At car auction houses, AI is a tool, not a worry – Automotive News

June 14, 2022 By admin

A number of used-car auction houses are dismissing the reliability and dependability concerns of some about artificial intelligence — not to mention the Elon Musk/iRobot-inspired worries about it replacing humans and taking over the world — to embrace the technology that helps hone the vehicle imaging and inspection process.
Michael Pokora, senior director of research and development at used-vehicle online auction company ACV Auctions, which last month acquired Paris-based AI solutions company Monk for $19 million, said the anxiety is unwarranted. Machine learning is not meant to replace humans in the vehicle inspection equation, he said
“It’s just a tool,” Pokora said. “It’s not this buzzword. It’s not something that’s going to just replace humans every day. It’s something that’s going to help us chew through all this variation, all this data, get it right the first time.”
Monk executives told Automotive News that users can use the company’s guided photo capture on a smartphone to remotely take pictures of vehicle exteriors, which are then analyzed for damage, such as scratches or dents. The goal is to get a full scan of the car and a report on it in 60 seconds or less.
“The fact that my teammates here want to get this down to one minute going around the car — that’s pretty efficient,” ACV CEO George Chamoun said.
Efficiency, speed, streamlining — these all are words auction houses are using these days to attract buyers and sellers to their products. When the COVID-19 pandemic accelerated an industrywide shift to online operations, those companies weren’t unaffected — and their interest in mobile and AI-guided imaging piqued.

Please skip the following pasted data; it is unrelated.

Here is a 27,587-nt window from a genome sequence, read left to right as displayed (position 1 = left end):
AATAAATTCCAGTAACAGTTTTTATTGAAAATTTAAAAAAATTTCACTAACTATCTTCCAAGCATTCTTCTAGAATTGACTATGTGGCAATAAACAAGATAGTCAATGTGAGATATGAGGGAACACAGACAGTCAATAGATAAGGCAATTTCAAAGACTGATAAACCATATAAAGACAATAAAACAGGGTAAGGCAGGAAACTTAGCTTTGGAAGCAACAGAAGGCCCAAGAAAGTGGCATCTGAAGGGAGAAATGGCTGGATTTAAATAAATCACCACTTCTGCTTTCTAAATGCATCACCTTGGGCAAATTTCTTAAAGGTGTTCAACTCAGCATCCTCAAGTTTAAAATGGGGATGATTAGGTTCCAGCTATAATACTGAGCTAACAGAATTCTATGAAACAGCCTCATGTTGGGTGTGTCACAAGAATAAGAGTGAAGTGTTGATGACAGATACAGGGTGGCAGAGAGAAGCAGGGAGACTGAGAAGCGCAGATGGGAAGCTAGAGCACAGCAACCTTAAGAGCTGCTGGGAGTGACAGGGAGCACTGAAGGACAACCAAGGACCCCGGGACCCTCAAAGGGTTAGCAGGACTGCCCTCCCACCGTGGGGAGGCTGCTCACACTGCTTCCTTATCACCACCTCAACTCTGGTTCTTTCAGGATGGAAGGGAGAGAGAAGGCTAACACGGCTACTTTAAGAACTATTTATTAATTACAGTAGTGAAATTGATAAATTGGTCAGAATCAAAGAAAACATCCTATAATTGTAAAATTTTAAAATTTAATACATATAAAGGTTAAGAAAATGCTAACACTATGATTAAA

Speed is crucial, Chamoun said. In fact, Monk said it plans to evolve their photo capture to a single short video that can be analyzed.
The technology application can be used when dealers want to inspect cars they’ve purchased from their consumers or when a rental car company wants to know what’s going on with its fleet, Chamoun said.
ACV, which crossed the 2,000-employee mark this month, said the AI-enabled self-inspection platform is live with initial customers in Europe. Monk technology integrated with ACV will be available in the U.S. this year, ACV said.
AI-enabled auction assets caught the attention of Manheim in 2018 when it partnered with Fyusion, an automotive imaging and damage detection company. Manheim, the largest auction network in North America, announced it acquired Fyusion in January 2021.
This month, Manheim said it is adding Fyusion-powered mobile imaging to all of its locations. That’s not all: Manheim also installed its first fixed AI-driven imaging equipment at its Minneapolis auction location.
“We’re bringing in computer vision and artificial intelligence to now automate the condition report-writing process,” Manheim President Grace Huang told Automotive News.
The process uses a gantry, an overhead structure with high-resolution cameras, which works like a drive-through, Huang said. Vehicles will be photographed as they’re driven through the gantry, and the process gives a user two sets of output — the vehicle images and, in the future, an automated damage-detection layer on top of those.